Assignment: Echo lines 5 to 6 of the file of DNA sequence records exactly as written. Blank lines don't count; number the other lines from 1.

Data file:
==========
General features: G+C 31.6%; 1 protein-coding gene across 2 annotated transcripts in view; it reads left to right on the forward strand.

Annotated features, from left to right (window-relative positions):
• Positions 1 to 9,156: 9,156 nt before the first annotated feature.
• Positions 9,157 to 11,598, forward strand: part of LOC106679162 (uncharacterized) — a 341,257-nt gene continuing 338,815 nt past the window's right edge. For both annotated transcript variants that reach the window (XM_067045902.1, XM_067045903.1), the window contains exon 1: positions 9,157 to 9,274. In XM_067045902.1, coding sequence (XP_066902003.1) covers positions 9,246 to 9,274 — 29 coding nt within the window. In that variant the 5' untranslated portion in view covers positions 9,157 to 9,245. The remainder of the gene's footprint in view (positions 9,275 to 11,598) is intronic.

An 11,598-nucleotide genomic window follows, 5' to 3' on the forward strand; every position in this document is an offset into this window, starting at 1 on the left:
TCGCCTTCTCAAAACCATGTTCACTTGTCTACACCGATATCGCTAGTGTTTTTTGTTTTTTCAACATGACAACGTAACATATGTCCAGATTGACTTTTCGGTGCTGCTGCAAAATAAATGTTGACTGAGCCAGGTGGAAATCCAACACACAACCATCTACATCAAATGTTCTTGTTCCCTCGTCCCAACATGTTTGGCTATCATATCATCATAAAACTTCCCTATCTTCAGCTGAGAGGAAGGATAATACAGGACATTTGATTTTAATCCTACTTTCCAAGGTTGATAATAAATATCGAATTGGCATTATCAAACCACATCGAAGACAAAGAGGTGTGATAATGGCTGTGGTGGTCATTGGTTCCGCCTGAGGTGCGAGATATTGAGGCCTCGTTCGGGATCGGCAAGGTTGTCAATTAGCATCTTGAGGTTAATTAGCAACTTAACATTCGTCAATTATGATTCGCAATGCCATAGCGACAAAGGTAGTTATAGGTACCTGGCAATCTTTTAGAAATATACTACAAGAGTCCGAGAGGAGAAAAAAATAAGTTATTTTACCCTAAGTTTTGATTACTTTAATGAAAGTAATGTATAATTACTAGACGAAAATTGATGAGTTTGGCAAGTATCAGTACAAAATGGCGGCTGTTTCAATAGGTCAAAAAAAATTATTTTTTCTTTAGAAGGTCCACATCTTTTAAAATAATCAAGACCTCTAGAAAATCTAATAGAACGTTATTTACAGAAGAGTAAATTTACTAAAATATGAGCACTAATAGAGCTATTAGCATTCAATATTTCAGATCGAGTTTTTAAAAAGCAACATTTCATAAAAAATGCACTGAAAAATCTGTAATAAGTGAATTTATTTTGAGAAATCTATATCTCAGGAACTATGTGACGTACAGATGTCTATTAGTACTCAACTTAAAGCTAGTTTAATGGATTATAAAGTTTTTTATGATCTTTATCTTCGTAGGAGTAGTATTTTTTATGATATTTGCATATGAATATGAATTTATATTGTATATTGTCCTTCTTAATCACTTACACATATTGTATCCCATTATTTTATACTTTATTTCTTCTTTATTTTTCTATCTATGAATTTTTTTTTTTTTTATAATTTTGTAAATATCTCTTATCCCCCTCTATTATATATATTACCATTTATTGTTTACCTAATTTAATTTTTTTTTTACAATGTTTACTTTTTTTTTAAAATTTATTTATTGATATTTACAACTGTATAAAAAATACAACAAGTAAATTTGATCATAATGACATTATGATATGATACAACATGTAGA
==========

An 11,598-nucleotide genomic window follows, 5' to 3' on the forward strand; every position in this document is an offset into this window, starting at 1 on the left:
TCGCCTTCTCAAAACCATGTTCACTTGTCTACACCGATATCGCTAGTGTTTTTTGTTTTTTCAACATGACAACGTAACATATGTCCAGATTGACTTTTCGGTGCTGCTGCAAAATAAATGTTGACTGAGCCAGGTGGAAATCCAACACACAACCATCTACATCAAATGTTCTTGTTCCCTCGTCCCAACATGTTTGGCTATCATATCATCATAAAACTTCCCTATCTTCAGCTGAGAGGAAGGATAATACAGGACATTTGATTTTAATCCTACTTTCCAAGGTTGATAATAAATATCGAATTGGCATTATCAAACCACATCGAAGACAAAGAGGTGTGATAATGGCTGTGGTGGTCATTGGTTCCGCCTGAGGTGCGAGATATTGAGGCCTCGTTCGGGATCGGCAAGGTTGTCAATTAGCATCTTGAGGTTAATTAGCAACTTAACATTCGTCAATTATGATTCGCAATGCCATAGCGACAAAGGTAGTTATAGGTACCTGGCAATCTTTTAGAAATATACTACAAGAGTCCGAGAGGAGAAAAAAATAAGTTATTTTACCCTAAGTTTTGATTACTTTAATGAAAGTAATGTATAATTACTAGACGAAAATTGATGAGTTTGGCAAGTATCAGTACAAAATGGCGGCTGTTTCAATAGGTCAAAAAAAATTATTTTTTCTTTAGAAGGTCCACATCTTTTAAAATAATCAAGACCTCTAGAAAATCTAATAGAACGTTATTTACAGAAGAGTAAATTTACTAAAATATGAGCACTAATAGAGCTATTAGCATTCAATATTTCAGATCGAGTTTTTAAAAAGCAACATTTCATAAAAAATGCACTGAAAAATCTGTAATAAGTGAATTTATTTTGAGAAATCTATATCTCAGGAACTATGTGACGTACAGATGTCTATTAGTACTCAACTTAAAGCTAGTTTAATGGATTATAAAGTTTTTTATGATCTTTATCTTCGTAGGAGTAGTATTTTTTATGATATTTGCATATGAATATGAATTTATATTGTATATTGTCCTTCTTAATCACTTACACATATTGTATCCCATTATTTTATACTTTATTTCTTCTTTATTTTTCTATCTATGAATTTTTTTTTTTTTTATAATTTTGTAAATATCTCTTATCCCCCTCTATTATATATATTACCATTTATTGTTTACCTAATTTAATTTTTTTTTTACAATGTTTACTTTTTTTTTAAAATTTATTTATTGATATTTACAACTGTATAAAAAATACAACAAGTAAATTTGATCATAATGACATTATGATATGATACAACATGTAGA